THE GAUCHO DERBY
The greatest test of horsemanship on earth
Gaucho Derby Race Report
Gaucho Pioneers Race Report Tom Morgan – Race Director In 2009 we made the Mongol Derby. We had no idea before setting forth on the task that we were starting a new sport or that the race would grow into such a well recognised beast. And now after 11 years the Mongol Derby has a…Read more
Gaucho Derby Race Day 10:
Day 10 of the first edition of the Gaucho Derby began with a stunning sunrise over the Patagonian plains, and most of the riders were tacked up and ready to rumble as soon as racing opened at 07:30. The Ledbury Ladies LR LD and sidekick RS hit the trail towards the finish, doing a…Read more
Gaucho Derby Race Day 9:
And just like that, we are at the end of the penultimate day of racing here in Patagonia. The riders are stopped tonight either at a rustic yet scenic puesto at VS8 or camped part way between VS8 and the finish line. Slow going on the trail between VS7 at La Maipu and the finish…Read more
Horse racing re-invented
Imagine yourself thundering deep into the wilds of Patagonia on horseback. You’ve got your steed and you’re navigating across some of the wildest terrain on Earth attempting to win one of the toughest and most unusual equine challenges in history.
After running the Mongol Derby for a decade we knew it was time to grow the new sport of ultra-endurance horse racing we had created. So we went in search of the next world beating adventure. We’ve not replicated The Mongol Derby with new scenery but designed a new race from the ground up – based on the landscape, culture, history and horses of Patagonia and the Gauchos. This is the greatest test of horsemanship and wilderness skills on Earth. This is the Gaucho Derby.
The race format
A 10 day 500km multi-horse adventure race.
The mind-bending terrain in Patagonia makes this a race quite unlike anything else on the planet. It won’t just test your skill on a horse, but push you to the limit of your navigation skills, your ability to handle the wilderness, and your physical endurance.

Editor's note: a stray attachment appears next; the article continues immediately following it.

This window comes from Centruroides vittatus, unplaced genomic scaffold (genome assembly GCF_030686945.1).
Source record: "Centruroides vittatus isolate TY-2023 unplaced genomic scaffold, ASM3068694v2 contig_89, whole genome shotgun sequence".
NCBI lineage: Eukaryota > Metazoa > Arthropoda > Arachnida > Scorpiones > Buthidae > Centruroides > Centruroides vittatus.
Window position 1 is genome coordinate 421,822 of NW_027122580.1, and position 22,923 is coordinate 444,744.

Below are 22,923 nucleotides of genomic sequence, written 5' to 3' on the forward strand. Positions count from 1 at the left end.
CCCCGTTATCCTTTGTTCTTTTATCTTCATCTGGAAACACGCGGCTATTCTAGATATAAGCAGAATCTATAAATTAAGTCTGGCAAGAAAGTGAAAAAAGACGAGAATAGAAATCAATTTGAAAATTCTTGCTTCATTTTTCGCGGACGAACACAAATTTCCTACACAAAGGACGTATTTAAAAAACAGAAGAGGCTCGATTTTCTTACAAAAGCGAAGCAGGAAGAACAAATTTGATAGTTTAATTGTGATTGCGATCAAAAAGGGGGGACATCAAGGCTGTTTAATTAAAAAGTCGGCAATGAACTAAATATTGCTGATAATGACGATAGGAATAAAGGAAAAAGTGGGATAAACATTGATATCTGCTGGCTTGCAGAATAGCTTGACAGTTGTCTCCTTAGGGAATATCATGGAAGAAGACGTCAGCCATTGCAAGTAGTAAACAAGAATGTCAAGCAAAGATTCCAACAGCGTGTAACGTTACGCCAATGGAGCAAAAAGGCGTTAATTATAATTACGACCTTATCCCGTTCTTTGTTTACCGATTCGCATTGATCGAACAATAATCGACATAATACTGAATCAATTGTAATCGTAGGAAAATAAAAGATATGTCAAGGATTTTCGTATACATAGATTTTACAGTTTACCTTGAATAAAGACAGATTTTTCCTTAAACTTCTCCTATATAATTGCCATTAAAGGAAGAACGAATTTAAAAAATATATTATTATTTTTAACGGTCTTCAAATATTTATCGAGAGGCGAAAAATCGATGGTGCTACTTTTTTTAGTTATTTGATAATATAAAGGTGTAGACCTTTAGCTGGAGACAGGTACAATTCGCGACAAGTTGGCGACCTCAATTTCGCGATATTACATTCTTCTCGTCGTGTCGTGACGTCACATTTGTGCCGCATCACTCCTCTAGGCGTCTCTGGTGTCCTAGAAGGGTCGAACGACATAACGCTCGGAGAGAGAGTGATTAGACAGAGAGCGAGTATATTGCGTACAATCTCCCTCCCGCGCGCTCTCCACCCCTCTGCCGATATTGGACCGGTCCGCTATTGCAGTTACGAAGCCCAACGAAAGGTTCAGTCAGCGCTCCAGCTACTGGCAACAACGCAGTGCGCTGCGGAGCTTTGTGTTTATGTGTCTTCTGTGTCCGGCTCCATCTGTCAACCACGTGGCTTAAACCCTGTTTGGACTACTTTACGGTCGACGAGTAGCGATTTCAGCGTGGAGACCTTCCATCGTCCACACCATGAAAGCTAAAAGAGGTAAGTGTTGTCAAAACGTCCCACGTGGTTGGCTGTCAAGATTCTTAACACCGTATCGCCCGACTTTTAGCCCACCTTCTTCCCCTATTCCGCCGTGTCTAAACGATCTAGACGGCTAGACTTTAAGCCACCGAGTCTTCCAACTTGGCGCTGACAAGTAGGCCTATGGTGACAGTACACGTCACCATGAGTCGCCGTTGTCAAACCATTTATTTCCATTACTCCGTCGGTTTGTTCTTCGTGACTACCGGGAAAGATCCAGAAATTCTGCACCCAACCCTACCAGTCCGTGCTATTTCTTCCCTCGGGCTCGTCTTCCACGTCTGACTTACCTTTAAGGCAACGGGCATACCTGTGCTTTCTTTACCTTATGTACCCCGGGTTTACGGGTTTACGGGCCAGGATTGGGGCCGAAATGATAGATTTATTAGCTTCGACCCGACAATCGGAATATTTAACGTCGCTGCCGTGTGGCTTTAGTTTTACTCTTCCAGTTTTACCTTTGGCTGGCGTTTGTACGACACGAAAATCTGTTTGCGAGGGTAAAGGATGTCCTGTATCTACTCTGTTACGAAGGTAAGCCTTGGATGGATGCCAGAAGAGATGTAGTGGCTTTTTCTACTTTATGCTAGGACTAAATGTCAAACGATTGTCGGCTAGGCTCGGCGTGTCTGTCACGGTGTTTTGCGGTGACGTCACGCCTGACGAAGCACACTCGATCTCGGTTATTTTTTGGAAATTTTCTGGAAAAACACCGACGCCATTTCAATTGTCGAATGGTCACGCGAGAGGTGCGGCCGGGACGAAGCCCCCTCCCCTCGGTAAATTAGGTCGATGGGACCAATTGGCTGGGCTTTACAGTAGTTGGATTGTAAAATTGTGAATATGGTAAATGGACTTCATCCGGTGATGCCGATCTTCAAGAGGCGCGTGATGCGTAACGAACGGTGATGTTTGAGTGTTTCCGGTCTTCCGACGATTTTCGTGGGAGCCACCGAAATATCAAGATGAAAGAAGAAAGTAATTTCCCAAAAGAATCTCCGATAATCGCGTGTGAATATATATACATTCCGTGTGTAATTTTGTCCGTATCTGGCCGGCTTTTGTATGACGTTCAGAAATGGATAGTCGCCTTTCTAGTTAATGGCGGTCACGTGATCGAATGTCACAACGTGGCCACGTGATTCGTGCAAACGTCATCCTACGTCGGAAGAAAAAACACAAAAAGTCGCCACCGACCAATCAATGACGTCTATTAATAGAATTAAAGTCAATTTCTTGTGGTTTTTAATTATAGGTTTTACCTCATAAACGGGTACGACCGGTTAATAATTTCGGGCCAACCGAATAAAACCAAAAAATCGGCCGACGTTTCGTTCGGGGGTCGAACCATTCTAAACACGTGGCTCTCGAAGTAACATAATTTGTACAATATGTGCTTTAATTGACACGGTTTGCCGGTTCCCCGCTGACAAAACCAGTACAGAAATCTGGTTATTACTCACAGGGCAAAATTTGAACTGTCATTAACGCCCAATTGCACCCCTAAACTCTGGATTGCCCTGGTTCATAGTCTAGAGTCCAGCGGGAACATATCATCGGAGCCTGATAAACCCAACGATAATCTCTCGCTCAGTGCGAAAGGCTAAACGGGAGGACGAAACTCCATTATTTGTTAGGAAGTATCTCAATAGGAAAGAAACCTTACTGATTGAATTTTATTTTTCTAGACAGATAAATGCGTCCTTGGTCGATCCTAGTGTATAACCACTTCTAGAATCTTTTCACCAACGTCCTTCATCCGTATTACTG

The Gaucho Derby is a multi horse race, but not in the same way as the Mongol Derby. The race is broken down into 40km or less vetting legs but you won’t be changing horse at every section. The high mountains are a test of skill, not flat out speed, so the horses won’t run out of steam. The flatter pampas sections will see you turning up the MPH to eat up the miles. For these sections you will be swapping to fresh horses more regularly.
One mistake navigating could cost you the race and wilderness skills will make all the difference as you’ll be camping out most nights. Racing hours are from 8am to 6pm, any penalties will be sat out in real time, and the winner will be the rider who crosses the line first.
This might be some of the most remote terrain around but that doesn’t mean we won’t be monitoring the horses welfare at every stage. There’ll be vet checks every 40km, race marshals, and emergency and roaming vets to ensure that no rider puts their own competitiveness before the welfare of the animals. We would rather nobody wins than someone wins by pushing too hard. Riders seen making bad decisions, riding too fast across difficult terrain, or not presenting horses in great condition will get penalties or be disqualified. Full rules will be available to riders as we are developing them with our vet team now.
Riders will be tracked by satellite and we have a world class remote medical support team monitoring rider health and responding to emergencies.
Meet the Pioneers
The world’s first Gaucho Derby took place in March 2020. Our pioneering riders hailed from all over the globe to take on one of the world’s toughest tests of survival, navigation and horsemanship.
The race did not fail to deliver on the promise of adventure, with riders battered by an unexpected snowstorm, awed by epic Andean vistas and enchanted by the Argentine horses.
These riders were the pioneering Gaucho Derbyists and their experience has helped to shape the race going forward.
“He has taken his first lessons in riding before he is well able to walk”
said David Christison in the 1882 Journal of the Anthropological Institute. Gauchos were nomadic, skilled horseman and cow herds who were reputed to be brave and somewhat unruly. Greatly admired and renowned in folklore and literature, they became an important part of the region’s cultural tradition and embodied a way of life that has dwindled as farming practices and land ownership changed.
Clothed in a poncho (which doubles as a saddle blanket and as sleeping gear), a large knife called a facón and loose trousers called bombachas held in place with a wide belt, they travelled far across the wild landscapes of South America.
Just as you’re about to.